I Want to Be Something – Picture Books with Inspiring Characters

Children have their whole lives ahead of them to do and be whatever they desire. Whether or not those wishes seem achievable, let’s encourage their dreams and aspirations and teach them that obstacles are an important part of the journey. Here are a couple of inspiring picture books that support the notions of following your heart and striving to reach your goals.

Eric the Postie by Matt Shanks is an adorable story about a little echidna stamping his mark on the small township of Wattleford in outback Australia. His ancestors, as seen in Eric’s own Hall of Fame-type gallery, had all achieved greatness in their own right. However, Eric’s dream is to be the best postie in town, and he has all the perfect attributes to prove it – dog protection, a really long tongue for licking envelopes, a sharp beak for opening the residents’ mail, and the ability to keep the letterboxes pest free. But when he realises he has no actual mail to deliver, Eric abounds an inventive delivery scheme that ensures a successful postal experience for everyone.

Matt Shanks’ ingenious story is heartwarming, lively and simple, and his illustrations on white backgrounds equally match the gentle, charismatic and uncomplicated nature of the book. I love his placement of the characters’ off-the-face eyes, and the endpapers are pretty special, too!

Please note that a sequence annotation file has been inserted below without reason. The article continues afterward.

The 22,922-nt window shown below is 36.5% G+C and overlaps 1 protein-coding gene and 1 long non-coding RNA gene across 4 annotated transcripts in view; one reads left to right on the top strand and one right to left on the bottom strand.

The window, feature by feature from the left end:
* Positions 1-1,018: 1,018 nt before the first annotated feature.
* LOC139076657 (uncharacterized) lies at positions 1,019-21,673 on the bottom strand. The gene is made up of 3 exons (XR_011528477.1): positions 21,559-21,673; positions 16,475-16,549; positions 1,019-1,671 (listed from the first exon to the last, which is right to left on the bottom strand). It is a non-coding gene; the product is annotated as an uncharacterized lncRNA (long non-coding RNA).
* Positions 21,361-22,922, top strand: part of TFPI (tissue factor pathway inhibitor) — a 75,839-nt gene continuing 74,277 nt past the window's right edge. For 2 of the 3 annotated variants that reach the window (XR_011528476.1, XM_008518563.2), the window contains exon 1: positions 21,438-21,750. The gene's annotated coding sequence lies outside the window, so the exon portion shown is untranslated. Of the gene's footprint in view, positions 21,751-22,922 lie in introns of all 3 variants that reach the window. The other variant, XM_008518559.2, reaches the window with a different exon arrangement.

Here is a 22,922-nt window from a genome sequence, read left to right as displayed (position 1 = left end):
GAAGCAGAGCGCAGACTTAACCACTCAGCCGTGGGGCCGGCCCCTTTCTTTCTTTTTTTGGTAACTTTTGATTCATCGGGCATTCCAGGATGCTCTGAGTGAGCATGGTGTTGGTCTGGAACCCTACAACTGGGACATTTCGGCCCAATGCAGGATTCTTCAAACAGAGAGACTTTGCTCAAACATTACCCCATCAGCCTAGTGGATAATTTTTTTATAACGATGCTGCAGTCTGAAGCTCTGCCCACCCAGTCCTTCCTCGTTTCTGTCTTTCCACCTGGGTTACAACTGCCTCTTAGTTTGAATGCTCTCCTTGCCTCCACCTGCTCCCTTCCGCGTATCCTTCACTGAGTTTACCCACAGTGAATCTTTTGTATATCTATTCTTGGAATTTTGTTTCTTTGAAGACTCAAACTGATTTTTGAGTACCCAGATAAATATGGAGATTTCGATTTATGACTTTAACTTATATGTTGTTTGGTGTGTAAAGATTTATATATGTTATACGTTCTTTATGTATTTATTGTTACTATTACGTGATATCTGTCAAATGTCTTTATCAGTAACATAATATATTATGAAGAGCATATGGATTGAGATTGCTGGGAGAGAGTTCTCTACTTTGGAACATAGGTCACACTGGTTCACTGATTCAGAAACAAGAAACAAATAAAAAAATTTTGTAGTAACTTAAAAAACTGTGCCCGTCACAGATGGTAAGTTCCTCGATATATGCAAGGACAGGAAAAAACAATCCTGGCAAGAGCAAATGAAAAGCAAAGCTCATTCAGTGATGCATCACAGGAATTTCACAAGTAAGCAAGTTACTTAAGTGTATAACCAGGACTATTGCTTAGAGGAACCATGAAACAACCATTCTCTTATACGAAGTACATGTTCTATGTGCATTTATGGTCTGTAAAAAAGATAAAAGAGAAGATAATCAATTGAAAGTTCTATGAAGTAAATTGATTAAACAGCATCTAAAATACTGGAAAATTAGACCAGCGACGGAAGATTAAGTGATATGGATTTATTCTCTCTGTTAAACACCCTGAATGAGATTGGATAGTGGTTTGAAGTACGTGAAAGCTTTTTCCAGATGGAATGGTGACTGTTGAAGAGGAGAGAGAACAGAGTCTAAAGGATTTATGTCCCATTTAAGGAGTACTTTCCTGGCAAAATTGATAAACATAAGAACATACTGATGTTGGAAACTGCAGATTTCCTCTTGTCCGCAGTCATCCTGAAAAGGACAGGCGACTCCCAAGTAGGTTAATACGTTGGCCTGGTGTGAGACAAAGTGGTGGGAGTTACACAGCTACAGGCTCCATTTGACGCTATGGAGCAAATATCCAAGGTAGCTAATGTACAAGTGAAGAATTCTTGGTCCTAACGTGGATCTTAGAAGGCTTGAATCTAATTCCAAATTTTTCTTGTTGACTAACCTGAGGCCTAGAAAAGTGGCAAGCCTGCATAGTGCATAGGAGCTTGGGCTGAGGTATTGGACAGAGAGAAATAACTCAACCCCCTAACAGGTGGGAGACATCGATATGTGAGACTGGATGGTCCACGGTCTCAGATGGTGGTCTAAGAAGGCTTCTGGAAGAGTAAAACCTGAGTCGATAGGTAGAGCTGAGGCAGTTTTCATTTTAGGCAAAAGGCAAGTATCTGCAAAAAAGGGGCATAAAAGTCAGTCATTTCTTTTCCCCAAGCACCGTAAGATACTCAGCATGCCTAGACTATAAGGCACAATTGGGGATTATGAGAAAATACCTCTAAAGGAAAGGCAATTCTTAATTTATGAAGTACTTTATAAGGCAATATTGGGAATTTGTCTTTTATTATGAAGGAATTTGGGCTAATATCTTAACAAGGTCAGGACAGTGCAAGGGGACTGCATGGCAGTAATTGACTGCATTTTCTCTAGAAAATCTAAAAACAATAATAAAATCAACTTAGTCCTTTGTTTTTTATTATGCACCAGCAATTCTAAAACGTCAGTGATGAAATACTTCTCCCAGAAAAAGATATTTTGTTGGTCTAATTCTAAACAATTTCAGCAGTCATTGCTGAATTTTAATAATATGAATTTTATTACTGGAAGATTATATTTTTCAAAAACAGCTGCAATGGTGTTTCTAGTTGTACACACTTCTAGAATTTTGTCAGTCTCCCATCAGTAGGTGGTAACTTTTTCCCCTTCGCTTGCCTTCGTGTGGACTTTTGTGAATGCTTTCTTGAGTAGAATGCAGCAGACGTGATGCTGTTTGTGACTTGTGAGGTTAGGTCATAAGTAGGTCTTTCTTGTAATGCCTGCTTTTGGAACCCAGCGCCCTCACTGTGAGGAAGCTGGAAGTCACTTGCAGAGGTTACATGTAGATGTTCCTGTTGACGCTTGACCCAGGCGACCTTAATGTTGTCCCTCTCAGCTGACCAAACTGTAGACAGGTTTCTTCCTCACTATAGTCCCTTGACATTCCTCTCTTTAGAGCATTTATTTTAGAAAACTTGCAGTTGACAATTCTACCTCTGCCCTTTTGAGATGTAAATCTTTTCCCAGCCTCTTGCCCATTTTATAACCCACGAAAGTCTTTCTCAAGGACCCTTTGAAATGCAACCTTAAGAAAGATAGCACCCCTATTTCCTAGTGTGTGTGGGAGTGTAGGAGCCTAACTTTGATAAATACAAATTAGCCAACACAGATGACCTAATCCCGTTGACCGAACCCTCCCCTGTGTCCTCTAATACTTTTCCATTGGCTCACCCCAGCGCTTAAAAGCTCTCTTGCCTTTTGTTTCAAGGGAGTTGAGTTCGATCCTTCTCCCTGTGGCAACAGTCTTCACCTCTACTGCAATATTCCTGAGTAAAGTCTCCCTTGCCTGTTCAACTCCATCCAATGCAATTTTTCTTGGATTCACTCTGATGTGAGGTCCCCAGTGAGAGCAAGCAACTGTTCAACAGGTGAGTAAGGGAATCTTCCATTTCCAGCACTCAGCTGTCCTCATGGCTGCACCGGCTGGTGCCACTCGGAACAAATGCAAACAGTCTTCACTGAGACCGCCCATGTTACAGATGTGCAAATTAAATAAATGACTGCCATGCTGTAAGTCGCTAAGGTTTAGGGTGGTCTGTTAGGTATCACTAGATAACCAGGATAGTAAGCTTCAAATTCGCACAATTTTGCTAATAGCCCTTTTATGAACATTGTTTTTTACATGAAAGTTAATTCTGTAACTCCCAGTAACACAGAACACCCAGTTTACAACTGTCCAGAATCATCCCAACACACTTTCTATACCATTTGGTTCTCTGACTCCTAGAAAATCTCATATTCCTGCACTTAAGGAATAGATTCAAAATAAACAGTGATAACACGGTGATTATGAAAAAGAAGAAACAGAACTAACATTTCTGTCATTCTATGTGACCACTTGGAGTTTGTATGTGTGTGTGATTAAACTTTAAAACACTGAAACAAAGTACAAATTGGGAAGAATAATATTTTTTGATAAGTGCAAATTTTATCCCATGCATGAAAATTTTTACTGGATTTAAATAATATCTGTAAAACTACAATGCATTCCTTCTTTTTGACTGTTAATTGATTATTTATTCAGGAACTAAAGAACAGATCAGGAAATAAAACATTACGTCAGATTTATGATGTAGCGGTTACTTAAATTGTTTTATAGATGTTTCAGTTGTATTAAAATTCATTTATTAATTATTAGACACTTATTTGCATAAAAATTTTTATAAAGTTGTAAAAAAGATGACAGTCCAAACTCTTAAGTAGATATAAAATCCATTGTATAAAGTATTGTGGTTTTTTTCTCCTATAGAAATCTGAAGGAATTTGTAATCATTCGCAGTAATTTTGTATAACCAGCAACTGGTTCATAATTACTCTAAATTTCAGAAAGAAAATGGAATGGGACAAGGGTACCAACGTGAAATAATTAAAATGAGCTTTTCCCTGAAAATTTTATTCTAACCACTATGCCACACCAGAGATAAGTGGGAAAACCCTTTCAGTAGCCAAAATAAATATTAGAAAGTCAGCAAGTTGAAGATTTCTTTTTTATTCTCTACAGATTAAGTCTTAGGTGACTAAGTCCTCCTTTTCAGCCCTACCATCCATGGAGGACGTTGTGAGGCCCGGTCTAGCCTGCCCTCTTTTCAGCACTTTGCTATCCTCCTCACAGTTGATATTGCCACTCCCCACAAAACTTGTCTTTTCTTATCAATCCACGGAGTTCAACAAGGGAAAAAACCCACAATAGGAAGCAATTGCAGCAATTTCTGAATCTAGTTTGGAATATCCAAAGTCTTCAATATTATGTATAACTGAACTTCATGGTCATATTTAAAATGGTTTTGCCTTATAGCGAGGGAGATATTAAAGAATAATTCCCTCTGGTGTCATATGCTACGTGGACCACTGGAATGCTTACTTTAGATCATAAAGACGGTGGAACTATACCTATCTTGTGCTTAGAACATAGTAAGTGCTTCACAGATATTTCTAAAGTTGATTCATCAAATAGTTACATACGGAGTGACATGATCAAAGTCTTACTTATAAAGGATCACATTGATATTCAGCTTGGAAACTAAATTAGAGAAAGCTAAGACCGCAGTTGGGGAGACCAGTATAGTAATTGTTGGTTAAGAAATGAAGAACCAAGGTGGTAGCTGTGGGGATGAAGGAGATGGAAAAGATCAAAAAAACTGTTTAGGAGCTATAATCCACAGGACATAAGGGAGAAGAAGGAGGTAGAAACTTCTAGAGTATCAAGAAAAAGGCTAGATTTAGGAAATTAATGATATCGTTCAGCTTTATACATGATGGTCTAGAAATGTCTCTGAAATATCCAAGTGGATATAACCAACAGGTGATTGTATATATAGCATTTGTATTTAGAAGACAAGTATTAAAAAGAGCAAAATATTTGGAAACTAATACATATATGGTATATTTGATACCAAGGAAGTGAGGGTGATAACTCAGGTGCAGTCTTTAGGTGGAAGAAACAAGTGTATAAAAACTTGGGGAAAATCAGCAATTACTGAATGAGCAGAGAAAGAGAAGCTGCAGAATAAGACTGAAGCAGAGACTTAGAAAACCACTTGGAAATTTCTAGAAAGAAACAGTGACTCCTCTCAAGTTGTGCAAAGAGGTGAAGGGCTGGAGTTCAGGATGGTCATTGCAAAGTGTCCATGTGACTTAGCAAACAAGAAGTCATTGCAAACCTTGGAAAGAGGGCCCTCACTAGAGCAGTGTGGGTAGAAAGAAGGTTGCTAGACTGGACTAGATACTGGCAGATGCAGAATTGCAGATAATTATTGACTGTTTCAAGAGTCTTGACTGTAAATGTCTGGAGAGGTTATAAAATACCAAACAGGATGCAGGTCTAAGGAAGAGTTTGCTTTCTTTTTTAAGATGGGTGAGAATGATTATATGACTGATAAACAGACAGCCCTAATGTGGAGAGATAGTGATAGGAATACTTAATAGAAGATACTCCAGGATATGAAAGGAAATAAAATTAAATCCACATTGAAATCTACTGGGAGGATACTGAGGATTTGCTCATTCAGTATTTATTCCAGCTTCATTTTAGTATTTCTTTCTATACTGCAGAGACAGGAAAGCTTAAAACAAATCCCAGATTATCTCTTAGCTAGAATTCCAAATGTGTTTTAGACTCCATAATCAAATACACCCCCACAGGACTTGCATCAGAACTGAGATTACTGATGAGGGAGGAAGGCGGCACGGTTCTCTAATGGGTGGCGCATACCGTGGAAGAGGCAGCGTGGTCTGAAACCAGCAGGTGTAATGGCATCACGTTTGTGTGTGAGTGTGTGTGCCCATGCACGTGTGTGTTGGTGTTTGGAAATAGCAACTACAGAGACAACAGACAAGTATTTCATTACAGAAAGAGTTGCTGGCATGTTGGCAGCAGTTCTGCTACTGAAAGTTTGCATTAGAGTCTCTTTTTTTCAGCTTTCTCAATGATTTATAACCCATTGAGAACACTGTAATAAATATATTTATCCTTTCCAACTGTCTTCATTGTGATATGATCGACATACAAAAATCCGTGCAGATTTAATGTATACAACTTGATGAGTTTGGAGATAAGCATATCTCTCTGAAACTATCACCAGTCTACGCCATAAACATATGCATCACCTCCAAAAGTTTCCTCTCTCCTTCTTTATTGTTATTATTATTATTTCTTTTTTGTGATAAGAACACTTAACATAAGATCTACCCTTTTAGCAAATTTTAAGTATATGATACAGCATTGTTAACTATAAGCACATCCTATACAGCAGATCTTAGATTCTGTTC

If you’re looking for a book that will get the seal the approval from your preschooler, then this one delivers! With sheer determination, tenacity and ambition, Eric the Postie addresses them all.

Scholastic Australia, July 2017.

Nothing says, ‘I’m the queen of the world!’ like the majestic stance of the small rhinoceros on her boat that graces the front cover of this book. And rightly so. In Once Upon a Small Rhinoceros by Meg McKinlay and Leila Rudge, this little powerhouse impresses us all with her spirited resolve as she achieves her dreams of seeing the world.

Against the belief of the other rhinoceroses, who only trust in mud wallowing, grass grazing, tree scratching and sun bathing, the small rhinoceros doggedly, yet stoically, fashions up a boat, waves goodbye and sails away into the distance. With the dreamy wording by McKinlay and Rudge’s equally dreamy watercolour, pencil and collage illustrations, we are allowed to share in the protagonist’s wonderfully dreamy and exotic adventures to “faraway lands and beyond.” The rhinoceroses are typically unimpressed with her stories on her return, but perhaps there is still hope for one inspired ‘littler’ soul.

This small character with big might is clear in her resistance to the adult’s pressures and expectations, without all the fuss. She is impressively composed, curious and adventurous, and doesn’t fall into the trap of accepting the everyday monotonous routine. So, take her example and create your own story… Once Upon a Small Rhinoceros is inspirational for all living beings, great and small.

Walker Books, August 2017.

#ByAustralianBuyAustralian

DOODLES AND DRAFTS with Wendy Orr on the inspiration behind Dragonfly Song

Dragonfly SongHang onto to your bronze daggers as you are in for ‘a riveting, mythic Bronze Age adventure’ –  we have the remarkable Wendy Orr at the draft table today, escorting us on her Blog Tour for her stunning new novel, Dragonfly Song. And like all terrific stories, there is usually an even more fascinating story behind it; how it came to light, what energies and events conspired to motivate its first heartbeat. Today, Wendy shares her inspiration with us.